One very accurate indicator of a compliance program is the relationship between the CEO and the Chief Compliance Officer. If a CCO is repeatedly making excuses for a CEO who does not devote enough time to compliance, you can rest assured that the compliance program is nowhere near effective.
Let’s start with the basics. Almost 60 percent of CCOs now report directly to the CEO. That is a terrific statistic, especially because it has been increasing each year. Given this important relationship, the real question boils down to what kind of relationship does the CCO have with the CEO. If the CEO and CCO meet monthly to catch up and update each other, that is not a quality relationship.
An effective CEO-CCO relationship is a professional and honest relationship where the CCO reports to the CEO and enlists the CEO when needed to accomplish various tasks. Some of the tasks may require the CEO to step out and speak, promote and represent the company’s compliance program. Others may require the CEO to direct senior executives to participate in and promote compliance program objectives. In the end, the CCO has to make sure that the compliance program represents the CEO’s commitment and direction to thee design and implementation of the company’s compliance program.
I would never go so far as to say that the CCO and CEO are partners in the compliance program, but a CEO who understands the importance of a compliance program, will know when CEO action is required and where it can help. For example, at senior staff meetings, instead of having the CCO speak about the compliance program, a CEO can send a strong message by speaking first in some detail about the compliance program, near-term objectives and expectations so that senior management can be held accountable.
At company-wide meetings, the CEO has to serve as the spokesperson for the compliance program, at least initially to lend his or her support to the program, underscore the importance of the program, and promote the program. A CCO who then follows the CEO as a spokesperson, can build on this support and has greater credibility when promoting the program.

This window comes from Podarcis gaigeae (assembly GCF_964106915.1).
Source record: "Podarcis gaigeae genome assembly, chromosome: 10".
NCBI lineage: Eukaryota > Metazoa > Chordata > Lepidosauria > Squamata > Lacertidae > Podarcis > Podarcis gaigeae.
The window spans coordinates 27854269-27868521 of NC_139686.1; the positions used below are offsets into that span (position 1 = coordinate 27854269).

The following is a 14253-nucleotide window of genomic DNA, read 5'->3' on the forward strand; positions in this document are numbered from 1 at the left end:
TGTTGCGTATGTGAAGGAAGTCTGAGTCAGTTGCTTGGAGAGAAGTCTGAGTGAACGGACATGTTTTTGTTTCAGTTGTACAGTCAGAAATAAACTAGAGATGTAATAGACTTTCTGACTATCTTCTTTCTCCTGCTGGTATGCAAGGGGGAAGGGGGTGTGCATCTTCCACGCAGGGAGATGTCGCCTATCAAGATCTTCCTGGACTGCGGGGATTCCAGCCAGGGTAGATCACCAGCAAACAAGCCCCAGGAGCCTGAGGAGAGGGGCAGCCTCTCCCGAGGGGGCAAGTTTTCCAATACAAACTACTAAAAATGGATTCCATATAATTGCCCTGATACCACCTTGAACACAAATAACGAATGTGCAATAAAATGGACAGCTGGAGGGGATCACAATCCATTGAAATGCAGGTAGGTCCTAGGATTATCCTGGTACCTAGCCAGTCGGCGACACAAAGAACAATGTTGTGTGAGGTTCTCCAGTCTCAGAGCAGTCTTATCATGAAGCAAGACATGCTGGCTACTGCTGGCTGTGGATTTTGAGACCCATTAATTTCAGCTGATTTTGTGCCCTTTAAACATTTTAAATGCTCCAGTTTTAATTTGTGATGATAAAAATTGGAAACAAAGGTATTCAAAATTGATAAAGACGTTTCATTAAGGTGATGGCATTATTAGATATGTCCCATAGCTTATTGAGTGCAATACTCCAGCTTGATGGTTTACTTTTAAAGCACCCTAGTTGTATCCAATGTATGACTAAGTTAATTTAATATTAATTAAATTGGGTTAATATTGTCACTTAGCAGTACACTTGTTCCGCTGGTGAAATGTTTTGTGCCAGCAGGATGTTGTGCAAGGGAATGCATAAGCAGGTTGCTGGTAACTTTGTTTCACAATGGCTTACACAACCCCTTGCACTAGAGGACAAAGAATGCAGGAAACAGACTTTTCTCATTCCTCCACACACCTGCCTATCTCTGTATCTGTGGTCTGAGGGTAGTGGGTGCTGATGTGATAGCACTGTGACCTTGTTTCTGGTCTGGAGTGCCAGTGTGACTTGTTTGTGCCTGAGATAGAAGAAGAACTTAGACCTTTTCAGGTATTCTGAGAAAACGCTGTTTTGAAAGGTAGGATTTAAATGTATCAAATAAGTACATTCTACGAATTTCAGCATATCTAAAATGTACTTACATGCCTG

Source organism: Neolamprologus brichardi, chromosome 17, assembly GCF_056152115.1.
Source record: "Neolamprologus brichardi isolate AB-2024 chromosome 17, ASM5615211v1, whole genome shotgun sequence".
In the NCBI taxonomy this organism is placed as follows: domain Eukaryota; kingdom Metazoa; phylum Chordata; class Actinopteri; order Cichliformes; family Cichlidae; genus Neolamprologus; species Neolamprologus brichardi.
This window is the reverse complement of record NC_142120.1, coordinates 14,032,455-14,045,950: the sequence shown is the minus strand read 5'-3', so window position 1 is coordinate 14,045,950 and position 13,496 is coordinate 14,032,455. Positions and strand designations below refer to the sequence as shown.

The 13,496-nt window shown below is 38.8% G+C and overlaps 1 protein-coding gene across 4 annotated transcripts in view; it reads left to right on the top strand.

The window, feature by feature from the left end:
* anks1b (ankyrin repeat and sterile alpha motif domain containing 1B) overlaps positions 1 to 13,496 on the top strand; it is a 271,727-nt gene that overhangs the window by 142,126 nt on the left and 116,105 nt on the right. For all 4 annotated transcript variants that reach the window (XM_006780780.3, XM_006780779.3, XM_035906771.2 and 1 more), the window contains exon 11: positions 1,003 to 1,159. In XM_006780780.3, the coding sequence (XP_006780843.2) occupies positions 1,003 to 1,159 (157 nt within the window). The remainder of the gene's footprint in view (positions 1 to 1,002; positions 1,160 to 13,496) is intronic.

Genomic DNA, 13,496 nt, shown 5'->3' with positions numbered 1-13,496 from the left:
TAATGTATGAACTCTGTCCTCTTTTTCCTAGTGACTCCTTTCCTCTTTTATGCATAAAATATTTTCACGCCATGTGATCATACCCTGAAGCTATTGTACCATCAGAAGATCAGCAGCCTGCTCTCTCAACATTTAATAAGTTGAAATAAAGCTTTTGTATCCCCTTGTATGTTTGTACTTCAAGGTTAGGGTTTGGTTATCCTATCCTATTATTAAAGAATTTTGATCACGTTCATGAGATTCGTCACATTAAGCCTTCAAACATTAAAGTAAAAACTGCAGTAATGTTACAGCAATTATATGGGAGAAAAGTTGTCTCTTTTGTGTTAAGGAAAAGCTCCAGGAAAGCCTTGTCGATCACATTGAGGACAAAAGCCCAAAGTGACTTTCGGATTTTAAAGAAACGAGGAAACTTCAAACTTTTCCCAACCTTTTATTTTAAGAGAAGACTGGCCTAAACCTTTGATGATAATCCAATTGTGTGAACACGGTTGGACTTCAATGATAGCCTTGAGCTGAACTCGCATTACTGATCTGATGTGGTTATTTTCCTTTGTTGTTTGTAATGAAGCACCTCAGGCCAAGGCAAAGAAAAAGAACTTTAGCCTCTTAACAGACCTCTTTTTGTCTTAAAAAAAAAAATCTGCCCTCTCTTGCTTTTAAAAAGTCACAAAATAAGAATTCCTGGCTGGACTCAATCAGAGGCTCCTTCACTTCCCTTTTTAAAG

A real danger in this area are CCOs who make excuses for their CEOs and fail to admit the need for greater CEO support and participation in the program. It is rare to find a program where the CEO “gets” compliance and actively supports and promotes the program on a regular basis. All to often, I have seen CEOs who mouth the words, say what everyone wants to hear but then fails to deliver on important actions and specific steps to promote the compliance program.
Words are cheap, as they say, and actions require commitment, understanding and effort. CEOs who only offer words of support are in reality providing little to no support. A CCO who will not admit that to him or herself nor speak to the Audit Committee about such issues is failing to do his or her job. I am not advocating reporting the CEO to the Audit Committee but when the opportunity arises, many CCOs choke on their words and fail to give their honest appraisal of the CEO’s commitment. In my mind, there is no excuse for failing to speak honestly. There always is a way to communicate on an issue, and there are legitimate ways to bring up certain issues and communicate ideas in a calm and professional manner.
A CCO who fears his or her CEO is either avoiding a difficult problem or is not in the right job. The CCO has to engage the CEO professionally and communicate honestly about expectations and requirements for an effective ethics and compliance program.